New study highlights value of on-campus social support

Supportive relationships with teachers, advisors, and other staff members help students to develop hope, a key factor that impacts a student’s ability to persist and succeed in college, according to a new study published this month by researchers from Dominican University of California and the University of Wisconsin-Whitewater.

The study of 994 undergraduates, which appears this week in the Journal of College Student Retention: Research, Theory & Practice, explores the role of hope and social support in predicting college students’ academic progress and perceived ability to graduate and achieve educational goals.

The study complements existing literature demonstrating the role of hope and social support in predicting GPA. It comes as colleges are looking for ways to prevent dropout and encourage on-time graduation, says co-author Dr. Veronica Fruiht, assistant professor of psychology at Dominican University of California. This paper was co-authored with Dr. Deanna Guthrie of the University of Wisconsin, Whitewater.

“Our findings highlight the value of supportive relationships with faculty and staff on campus and demonstrate the need for opportunities for students to build these relationships in many capacities,” she says.

However, the researchers did find evidence of a “support gap” in which students from underrepresented ethnic minorities (URM) were far more likely to report that they had no support from educators on campus.

“White and biracial/multiracial students were the least likely to report having no on campus support, while significantly more African American students and Latino students reported having no on campus support,” Fruiht says.

Hope theory maintains that when working toward a goal, a person must have a strong sense of agency to achieve the goal and also believe in his or her ability to carry out the plan. Individuals with higher levels of hope are better able to come up with plans to achieve their goals and modify those plans in the face of obstacles, notes the study.

“Just as supportive relationships can promote success through building both connections with the campus community and academic skills, the results suggest that another way to increase student achievement and retention may be through building hope,” Fruiht says.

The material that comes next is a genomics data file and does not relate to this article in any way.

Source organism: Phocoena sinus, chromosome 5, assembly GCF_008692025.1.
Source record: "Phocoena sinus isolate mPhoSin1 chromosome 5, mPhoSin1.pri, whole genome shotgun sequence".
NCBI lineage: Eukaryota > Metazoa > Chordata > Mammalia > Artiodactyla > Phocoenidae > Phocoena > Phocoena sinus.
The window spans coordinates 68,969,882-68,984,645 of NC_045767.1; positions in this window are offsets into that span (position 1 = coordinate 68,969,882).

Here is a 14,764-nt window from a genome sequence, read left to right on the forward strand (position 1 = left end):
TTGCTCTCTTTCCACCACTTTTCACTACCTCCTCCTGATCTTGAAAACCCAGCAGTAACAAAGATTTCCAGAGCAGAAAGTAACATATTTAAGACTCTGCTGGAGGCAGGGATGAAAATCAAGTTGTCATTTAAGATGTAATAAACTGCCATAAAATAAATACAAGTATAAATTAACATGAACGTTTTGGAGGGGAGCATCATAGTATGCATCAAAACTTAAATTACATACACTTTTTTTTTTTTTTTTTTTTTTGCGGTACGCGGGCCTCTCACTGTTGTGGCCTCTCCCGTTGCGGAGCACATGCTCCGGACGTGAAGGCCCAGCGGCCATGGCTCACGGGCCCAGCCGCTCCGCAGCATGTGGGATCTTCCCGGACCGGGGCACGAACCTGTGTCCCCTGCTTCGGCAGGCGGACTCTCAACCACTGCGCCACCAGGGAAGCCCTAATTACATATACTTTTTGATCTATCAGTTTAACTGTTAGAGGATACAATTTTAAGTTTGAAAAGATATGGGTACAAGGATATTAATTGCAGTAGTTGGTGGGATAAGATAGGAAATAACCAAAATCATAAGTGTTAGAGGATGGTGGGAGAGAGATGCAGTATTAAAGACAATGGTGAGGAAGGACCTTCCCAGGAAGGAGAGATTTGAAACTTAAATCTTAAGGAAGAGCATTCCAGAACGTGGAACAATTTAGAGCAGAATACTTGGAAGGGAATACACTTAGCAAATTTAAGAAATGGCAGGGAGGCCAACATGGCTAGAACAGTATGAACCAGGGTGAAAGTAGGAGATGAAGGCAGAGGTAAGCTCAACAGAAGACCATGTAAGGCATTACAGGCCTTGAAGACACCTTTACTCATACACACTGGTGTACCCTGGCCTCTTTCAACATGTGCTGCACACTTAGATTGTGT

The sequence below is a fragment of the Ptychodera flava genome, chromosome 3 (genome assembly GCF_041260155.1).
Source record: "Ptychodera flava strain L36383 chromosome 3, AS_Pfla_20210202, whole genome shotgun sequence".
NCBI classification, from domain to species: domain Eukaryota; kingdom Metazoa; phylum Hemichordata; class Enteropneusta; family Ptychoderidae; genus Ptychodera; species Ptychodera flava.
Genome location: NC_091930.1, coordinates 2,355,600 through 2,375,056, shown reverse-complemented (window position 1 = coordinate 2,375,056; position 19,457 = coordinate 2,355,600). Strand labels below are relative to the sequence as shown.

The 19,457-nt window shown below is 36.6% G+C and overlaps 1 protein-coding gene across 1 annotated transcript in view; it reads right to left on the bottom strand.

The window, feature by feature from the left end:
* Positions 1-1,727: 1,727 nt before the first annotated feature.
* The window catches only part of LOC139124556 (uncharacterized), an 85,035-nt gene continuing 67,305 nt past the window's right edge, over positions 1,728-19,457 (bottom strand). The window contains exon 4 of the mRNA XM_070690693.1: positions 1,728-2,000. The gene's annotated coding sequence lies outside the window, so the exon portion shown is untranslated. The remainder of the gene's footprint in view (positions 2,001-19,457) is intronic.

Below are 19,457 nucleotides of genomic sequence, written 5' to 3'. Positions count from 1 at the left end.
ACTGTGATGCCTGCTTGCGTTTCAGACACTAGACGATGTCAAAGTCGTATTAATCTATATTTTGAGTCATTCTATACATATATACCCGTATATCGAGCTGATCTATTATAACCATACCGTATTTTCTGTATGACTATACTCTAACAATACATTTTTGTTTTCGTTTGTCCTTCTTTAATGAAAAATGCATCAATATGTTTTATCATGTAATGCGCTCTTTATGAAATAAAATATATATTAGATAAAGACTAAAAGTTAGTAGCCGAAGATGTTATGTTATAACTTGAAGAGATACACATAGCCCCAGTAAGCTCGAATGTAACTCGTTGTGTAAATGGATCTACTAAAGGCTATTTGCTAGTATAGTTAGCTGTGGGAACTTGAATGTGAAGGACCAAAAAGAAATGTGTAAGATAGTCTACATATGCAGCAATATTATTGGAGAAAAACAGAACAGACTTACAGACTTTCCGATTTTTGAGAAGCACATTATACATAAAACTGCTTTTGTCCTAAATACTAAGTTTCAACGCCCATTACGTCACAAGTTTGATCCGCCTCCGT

Colleges can help develop hope by adopting a hope-based curriculum in first-year experience courses or building support groups in which students learn about hope and see the successes of others. Faculty and staff can build hope in students by spending time with them, setting clear goals for classes, praising student effort, and providing a clear plan to achieve course goals.

“Professors can embed goal setting and pathways thinking skills into classes by asking students to set explicit goals for a course and develop a plan to achieve these goals,” Fruiht says.

Meanwhile, strategies for building supportive relationships on campus include mentoring and coaching programs for students in which they work closely with adults, as well as “high impact practices” such as first-year experience programs, undergraduate research.

At larger institutions, federal TRIO programs like Student Support Services are intended to create a sense of community and support for first-generation students and students with fewer financial and social resources. Students in these programs often learn practical research and academic skills – but the greater value to URM students could be the support they receive from mentors, says Fruiht.

A growing number of smaller universities are creating wrap-around advising and mentoring models in the hopes of supporting and retaining students by establishing relationships on campus. Click here to read a Chronicle of Higher Education story about Dominican’s success developing The Dominican Experience for All.

In addition to formal programs, an emerging body of research suggests the value of support from a network of naturally occurring mentoring relationships for student success.

A recent study by Fruiht and Dr. Thomas Chan from Johns Hopkins University notes that naturally occurring mentoring relationships between young people and adults already in their lives may be a more practical avenue for educational success than formal programs designed to support first-generation college goers. This study recently was published in the American Journal of Community Psychology.

May 21, 2018